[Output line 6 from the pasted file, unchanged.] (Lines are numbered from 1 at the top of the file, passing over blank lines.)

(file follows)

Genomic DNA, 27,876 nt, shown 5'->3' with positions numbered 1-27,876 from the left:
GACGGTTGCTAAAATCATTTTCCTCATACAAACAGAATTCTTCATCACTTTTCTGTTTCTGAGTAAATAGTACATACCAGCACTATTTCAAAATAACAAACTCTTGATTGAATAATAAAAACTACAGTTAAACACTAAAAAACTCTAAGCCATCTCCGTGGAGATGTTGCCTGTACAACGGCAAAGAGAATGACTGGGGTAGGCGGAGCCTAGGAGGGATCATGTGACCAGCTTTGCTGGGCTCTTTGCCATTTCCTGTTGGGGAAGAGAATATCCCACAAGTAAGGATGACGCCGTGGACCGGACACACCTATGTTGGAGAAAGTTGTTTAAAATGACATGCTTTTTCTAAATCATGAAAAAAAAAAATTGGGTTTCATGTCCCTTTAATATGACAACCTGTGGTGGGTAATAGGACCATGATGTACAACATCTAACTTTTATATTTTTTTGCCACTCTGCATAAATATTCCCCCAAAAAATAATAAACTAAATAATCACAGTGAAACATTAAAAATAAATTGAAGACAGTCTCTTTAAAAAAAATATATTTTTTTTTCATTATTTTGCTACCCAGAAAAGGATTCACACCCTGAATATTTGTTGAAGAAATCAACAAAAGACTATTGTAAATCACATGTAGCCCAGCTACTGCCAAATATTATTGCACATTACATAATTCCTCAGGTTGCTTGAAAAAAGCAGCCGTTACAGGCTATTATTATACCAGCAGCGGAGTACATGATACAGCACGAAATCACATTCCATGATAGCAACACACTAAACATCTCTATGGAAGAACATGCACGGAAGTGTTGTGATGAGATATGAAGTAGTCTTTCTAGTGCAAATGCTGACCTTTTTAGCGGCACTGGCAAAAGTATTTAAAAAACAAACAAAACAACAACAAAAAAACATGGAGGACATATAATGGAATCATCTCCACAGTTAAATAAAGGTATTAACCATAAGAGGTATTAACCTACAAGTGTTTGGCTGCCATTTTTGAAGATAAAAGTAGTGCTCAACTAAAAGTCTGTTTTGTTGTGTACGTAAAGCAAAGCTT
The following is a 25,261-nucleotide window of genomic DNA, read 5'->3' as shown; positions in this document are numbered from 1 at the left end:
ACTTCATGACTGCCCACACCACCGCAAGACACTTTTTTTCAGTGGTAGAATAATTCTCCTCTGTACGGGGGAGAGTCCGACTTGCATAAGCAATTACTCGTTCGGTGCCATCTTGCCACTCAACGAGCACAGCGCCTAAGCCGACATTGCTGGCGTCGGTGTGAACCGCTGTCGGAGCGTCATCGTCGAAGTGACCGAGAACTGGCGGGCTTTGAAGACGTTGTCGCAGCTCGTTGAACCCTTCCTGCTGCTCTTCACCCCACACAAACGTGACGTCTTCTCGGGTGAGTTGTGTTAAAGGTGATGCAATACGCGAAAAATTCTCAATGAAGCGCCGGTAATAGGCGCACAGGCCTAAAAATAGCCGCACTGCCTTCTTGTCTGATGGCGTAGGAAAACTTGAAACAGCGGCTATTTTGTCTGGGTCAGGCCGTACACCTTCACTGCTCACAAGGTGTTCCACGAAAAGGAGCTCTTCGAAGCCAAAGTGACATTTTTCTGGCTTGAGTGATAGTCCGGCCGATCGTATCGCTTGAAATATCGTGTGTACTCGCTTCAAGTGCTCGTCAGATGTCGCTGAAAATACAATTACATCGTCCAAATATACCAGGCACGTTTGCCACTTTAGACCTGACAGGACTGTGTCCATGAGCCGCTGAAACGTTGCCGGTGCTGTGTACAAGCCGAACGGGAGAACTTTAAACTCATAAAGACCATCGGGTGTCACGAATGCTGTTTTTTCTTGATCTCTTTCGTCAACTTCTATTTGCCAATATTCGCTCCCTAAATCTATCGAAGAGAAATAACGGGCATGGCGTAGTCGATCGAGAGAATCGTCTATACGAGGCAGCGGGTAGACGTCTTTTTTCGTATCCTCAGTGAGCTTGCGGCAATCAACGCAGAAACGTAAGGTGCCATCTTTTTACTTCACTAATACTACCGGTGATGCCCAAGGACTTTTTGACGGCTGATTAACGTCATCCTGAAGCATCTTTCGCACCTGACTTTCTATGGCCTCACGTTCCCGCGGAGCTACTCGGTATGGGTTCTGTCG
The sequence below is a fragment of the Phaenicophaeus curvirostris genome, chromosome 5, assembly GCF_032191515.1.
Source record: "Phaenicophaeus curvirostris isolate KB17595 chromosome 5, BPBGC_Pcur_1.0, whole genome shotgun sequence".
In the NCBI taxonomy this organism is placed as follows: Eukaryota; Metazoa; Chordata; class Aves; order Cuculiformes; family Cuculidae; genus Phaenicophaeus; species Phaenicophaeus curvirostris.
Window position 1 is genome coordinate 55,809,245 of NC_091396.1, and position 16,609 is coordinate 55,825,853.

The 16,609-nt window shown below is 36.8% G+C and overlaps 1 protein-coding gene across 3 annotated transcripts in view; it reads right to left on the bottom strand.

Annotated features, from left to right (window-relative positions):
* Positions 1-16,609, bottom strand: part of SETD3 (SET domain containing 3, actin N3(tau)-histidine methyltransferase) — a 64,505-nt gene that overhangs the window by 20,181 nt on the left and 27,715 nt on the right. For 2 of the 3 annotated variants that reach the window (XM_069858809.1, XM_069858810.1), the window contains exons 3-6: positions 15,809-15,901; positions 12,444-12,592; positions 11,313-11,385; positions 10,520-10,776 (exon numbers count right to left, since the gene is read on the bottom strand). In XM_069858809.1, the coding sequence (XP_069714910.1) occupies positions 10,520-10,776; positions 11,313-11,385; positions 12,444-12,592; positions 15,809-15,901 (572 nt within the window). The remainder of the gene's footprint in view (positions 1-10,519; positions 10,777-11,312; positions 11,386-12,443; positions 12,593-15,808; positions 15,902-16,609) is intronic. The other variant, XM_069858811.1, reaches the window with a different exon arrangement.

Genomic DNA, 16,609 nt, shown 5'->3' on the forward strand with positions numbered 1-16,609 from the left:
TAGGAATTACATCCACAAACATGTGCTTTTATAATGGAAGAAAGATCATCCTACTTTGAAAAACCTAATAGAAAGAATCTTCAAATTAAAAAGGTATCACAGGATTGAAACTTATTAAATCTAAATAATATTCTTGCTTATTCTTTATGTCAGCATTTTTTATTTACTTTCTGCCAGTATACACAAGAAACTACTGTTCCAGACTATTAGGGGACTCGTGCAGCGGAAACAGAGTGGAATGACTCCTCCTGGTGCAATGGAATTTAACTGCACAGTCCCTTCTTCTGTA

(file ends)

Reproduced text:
Source record: "Phaenicophaeus curvirostris isolate KB17595 chromosome 5, BPBGC_Pcur_1.0, whole genome shotgun sequence".